That descending glissando guitar riff from the Ventures spread the seed of rock and roll in Okinawa and Japan, but thereafter, rock developed differently in Okinawa.
In US military-occupied Okinawa, young people grew up listening to pop music on military broadcasts or the jukeboxes in the bars displaying military-issue approval signs—the A-signs. They also mingled with young American soldiers who were about to be sent to Viet Nam. Those soldiers rained down US dollar bills as they chased alcohol, women, and music. Nightclubs had “dollar boxes” for the bills that couldn’t fit in their overflowing cash register drawers. The most popular bands could build a house with just one month’s worth of appearance fees.
American soldiers wanted to hear American pop numbers, so Okinawan bands copied them one after another, giving them what they wanted night after night. The audience didn’t hesitate to throw beer bottles at bands who played poorly, and sometimes they shouted advice. Japanese rock fans on the main islands recognized Okinawan musicians’ power and technique but accused them of lacking originality because they mostly copied.
In the mid-1970s, Okinawan bands with original numbers came to the fore and leaped onto the mainland scene: Murasaki, Condition Green, and more.
While Murasaki was the forerunner, Condition Green showed a different facet of Okinawan rock music. They had different styles, so naturally, their audiences were different too. Murasaki gathered air force personnel who wanted to take the music in. Condition Green’s live house, with its touches of the American South, attracted hot-blooded young Marines who roared and rocked to lead singer Kacchan’s (Kawamitsu Katsuhiro) vocals, as well as other members’ performances. Guitar fans particularly admired lead guitarist Shinki (Sugama Yoshihiro.)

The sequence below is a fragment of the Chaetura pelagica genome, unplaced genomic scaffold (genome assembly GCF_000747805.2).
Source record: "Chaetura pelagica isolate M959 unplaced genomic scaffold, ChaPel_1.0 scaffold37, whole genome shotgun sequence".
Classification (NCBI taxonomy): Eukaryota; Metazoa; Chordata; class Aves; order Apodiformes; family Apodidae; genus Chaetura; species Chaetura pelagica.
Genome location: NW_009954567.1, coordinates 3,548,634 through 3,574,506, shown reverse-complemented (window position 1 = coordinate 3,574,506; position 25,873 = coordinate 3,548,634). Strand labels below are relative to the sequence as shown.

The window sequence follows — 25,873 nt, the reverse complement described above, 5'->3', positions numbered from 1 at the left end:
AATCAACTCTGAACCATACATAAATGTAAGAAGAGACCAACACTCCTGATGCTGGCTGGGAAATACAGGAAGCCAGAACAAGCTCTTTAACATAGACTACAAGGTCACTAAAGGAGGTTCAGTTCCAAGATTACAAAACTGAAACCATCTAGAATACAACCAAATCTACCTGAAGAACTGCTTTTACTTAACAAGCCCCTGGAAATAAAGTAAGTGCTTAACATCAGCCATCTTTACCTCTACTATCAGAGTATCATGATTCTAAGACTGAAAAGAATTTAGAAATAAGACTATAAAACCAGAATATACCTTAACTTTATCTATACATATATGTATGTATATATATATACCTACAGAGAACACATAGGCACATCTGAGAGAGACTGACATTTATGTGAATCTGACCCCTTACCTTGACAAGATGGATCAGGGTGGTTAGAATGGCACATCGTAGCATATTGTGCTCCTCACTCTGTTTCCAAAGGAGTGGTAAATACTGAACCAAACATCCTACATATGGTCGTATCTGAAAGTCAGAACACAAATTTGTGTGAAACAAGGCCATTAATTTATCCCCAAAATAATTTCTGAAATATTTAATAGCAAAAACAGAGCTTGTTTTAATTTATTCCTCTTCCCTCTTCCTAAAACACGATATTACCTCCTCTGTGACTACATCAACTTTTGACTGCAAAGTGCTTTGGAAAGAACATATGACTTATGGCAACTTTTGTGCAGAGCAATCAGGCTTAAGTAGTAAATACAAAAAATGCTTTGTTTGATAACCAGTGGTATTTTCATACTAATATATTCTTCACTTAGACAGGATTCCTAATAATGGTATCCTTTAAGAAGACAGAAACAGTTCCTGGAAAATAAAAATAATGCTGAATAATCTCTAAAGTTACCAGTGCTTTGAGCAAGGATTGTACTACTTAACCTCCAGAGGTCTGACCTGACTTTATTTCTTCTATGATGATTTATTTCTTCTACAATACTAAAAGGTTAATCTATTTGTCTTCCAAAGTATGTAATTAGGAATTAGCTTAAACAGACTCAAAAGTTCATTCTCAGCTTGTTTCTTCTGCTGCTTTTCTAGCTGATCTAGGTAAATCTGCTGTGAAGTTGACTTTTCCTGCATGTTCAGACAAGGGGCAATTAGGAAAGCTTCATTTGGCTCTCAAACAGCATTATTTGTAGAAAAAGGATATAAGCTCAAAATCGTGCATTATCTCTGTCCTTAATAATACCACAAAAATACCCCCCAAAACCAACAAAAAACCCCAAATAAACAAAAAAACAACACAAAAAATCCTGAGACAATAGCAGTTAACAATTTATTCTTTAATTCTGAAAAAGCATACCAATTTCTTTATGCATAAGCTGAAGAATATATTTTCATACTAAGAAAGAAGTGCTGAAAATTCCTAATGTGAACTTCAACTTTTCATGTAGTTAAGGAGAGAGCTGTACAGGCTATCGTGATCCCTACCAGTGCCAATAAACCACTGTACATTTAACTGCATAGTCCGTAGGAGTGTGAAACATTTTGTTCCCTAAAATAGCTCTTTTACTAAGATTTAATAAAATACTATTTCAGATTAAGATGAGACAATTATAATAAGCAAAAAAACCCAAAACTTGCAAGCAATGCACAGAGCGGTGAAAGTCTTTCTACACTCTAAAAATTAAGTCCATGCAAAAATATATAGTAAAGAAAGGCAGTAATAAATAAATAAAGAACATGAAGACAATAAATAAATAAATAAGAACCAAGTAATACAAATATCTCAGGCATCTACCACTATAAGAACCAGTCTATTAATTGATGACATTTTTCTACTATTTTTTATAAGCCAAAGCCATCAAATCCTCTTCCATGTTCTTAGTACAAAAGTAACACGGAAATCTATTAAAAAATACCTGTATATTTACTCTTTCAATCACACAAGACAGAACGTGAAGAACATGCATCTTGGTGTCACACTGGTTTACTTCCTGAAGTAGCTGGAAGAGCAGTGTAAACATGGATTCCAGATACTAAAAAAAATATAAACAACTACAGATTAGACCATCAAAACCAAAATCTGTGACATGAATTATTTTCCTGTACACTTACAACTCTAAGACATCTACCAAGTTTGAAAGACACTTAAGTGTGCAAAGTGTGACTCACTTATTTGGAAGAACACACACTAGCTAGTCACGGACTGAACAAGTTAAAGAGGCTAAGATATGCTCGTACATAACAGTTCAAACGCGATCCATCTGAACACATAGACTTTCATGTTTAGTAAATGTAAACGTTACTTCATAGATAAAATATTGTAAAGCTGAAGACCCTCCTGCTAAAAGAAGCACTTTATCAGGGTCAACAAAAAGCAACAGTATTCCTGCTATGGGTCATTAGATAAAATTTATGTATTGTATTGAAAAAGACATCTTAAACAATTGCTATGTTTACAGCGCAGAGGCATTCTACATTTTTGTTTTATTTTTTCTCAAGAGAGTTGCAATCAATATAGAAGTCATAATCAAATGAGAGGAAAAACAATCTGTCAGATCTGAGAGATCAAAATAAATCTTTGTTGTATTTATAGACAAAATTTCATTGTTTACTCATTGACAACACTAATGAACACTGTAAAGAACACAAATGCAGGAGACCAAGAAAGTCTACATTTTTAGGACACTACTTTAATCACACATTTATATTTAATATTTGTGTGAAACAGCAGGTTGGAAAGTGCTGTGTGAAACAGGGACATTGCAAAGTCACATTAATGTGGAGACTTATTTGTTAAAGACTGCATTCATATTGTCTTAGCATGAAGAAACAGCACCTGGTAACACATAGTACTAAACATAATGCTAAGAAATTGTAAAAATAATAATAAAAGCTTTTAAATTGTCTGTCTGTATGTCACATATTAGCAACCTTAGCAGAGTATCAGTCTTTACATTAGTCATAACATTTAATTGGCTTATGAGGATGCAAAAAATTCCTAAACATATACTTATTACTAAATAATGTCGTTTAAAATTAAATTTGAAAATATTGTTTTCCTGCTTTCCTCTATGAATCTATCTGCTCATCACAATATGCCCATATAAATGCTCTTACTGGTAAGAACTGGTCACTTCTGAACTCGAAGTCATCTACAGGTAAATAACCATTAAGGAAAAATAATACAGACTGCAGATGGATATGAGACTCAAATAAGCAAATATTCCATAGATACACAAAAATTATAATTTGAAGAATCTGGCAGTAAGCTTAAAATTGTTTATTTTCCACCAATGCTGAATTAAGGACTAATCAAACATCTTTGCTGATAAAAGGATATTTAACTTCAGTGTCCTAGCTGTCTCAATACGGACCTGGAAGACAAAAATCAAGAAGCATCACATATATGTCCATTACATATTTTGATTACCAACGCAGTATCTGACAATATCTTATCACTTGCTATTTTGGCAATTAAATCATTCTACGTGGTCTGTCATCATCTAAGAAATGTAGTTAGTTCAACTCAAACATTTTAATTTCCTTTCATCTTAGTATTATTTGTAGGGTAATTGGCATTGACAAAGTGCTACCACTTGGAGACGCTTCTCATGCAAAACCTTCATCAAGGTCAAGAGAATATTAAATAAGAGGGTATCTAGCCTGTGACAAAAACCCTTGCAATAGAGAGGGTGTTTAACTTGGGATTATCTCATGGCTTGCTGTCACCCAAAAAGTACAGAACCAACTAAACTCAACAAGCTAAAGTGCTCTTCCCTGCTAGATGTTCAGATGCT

Kacchan was a crowd-pleaser. It was rumored he was banned from playing at Naha Municipal Hall because of his wild style, and I think that’s probably true.
Since then new bands have appeared playing hard rock, punk, fusion, Latin, and Okinawan folk, but it’s 1970s hard rock that defines Okinawan Rock Music.
Although some bands left Okinawa for Tokyo, the Okinawan-based bands survive, supported by American soldiers and Okinawan rock fans.
Since 1983, the Peaceful Love Rock Festival has been held every summer1 in central Okinawa, holding concerts enjoyed by both Okinawans and Americans. For those who want to have a full-body experience through the spirit of Okinawan Rock Music, it’s worth making the trip overseas for this experience. I wholeheartedly recommend it. Have an Orion Beer in one hand, but keep your other hand free to sketch out the beat.
- The Peaceful Love Rock Festival was cancelled in 2020 and 2021 due to Covid-19 Pandemic, and its 37th Festival was held in July 2022.